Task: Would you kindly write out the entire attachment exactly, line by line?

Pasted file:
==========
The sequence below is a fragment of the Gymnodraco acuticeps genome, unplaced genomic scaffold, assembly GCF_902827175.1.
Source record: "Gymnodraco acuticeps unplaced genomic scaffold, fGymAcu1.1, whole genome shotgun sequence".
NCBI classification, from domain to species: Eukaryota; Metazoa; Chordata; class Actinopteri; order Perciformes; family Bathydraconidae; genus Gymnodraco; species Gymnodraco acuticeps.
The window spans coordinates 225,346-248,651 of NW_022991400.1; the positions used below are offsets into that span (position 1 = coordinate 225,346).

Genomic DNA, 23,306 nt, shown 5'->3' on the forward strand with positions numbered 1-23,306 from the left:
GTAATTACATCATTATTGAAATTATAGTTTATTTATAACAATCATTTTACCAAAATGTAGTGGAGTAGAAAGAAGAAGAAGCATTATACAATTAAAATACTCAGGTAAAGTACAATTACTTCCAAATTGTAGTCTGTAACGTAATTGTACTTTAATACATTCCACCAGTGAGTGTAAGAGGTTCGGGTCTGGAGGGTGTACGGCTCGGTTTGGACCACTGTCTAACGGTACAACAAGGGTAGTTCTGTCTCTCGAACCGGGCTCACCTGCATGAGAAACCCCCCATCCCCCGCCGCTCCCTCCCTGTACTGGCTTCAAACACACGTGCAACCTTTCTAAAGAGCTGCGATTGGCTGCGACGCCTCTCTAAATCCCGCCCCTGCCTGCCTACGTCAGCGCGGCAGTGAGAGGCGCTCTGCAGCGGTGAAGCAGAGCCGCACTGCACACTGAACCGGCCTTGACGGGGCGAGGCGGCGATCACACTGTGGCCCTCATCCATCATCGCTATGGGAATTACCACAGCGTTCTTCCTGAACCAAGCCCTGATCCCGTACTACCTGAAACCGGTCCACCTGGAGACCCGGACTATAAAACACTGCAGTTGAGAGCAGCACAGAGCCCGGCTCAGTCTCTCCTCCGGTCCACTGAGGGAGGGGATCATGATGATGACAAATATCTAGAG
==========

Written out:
The sequence below is a fragment of the Gymnodraco acuticeps genome, unplaced genomic scaffold, assembly GCF_902827175.1.
Source record: "Gymnodraco acuticeps unplaced genomic scaffold, fGymAcu1.1, whole genome shotgun sequence".
NCBI classification, from domain to species: Eukaryota; Metazoa; Chordata; class Actinopteri; order Perciformes; family Bathydraconidae; genus Gymnodraco; species Gymnodraco acuticeps.
The window spans coordinates 225,346-248,651 of NW_022991400.1; the positions used below are offsets into that span (position 1 = coordinate 225,346).

Genomic DNA, 23,306 nt, shown 5'->3' on the forward strand with positions numbered 1-23,306 from the left:
GTAATTACATCATTATTGAAATTATAGTTTATTTATAACAATCATTTTACCAAAATGTAGTGGAGTAGAAAGAAGAAGAAGCATTATACAATTAAAATACTCAGGTAAAGTACAATTACTTCCAAATTGTAGTCTGTAACGTAATTGTACTTTAATACATTCCACCAGTGAGTGTAAGAGGTTCGGGTCTGGAGGGTGTACGGCTCGGTTTGGACCACTGTCTAACGGTACAACAAGGGTAGTTCTGTCTCTCGAACCGGGCTCACCTGCATGAGAAACCCCCCATCCCCCGCCGCTCCCTCCCTGTACTGGCTTCAAACACACGTGCAACCTTTCTAAAGAGCTGCGATTGGCTGCGACGCCTCTCTAAATCCCGCCCCTGCCTGCCTACGTCAGCGCGGCAGTGAGAGGCGCTCTGCAGCGGTGAAGCAGAGCCGCACTGCACACTGAACCGGCCTTGACGGGGCGAGGCGGCGATCACACTGTGGCCCTCATCCATCATCGCTATGGGAATTACCACAGCGTTCTTCCTGAACCAAGCCCTGATCCCGTACTACCTGAAACCGGTCCACCTGGAGACCCGGACTATAAAACACTGCAGTTGAGAGCAGCACAGAGCCCGGCTCAGTCTCTCCTCCGGTCCACTGAGGGAGGGGATCATGATGATGACAAATATCTAGAG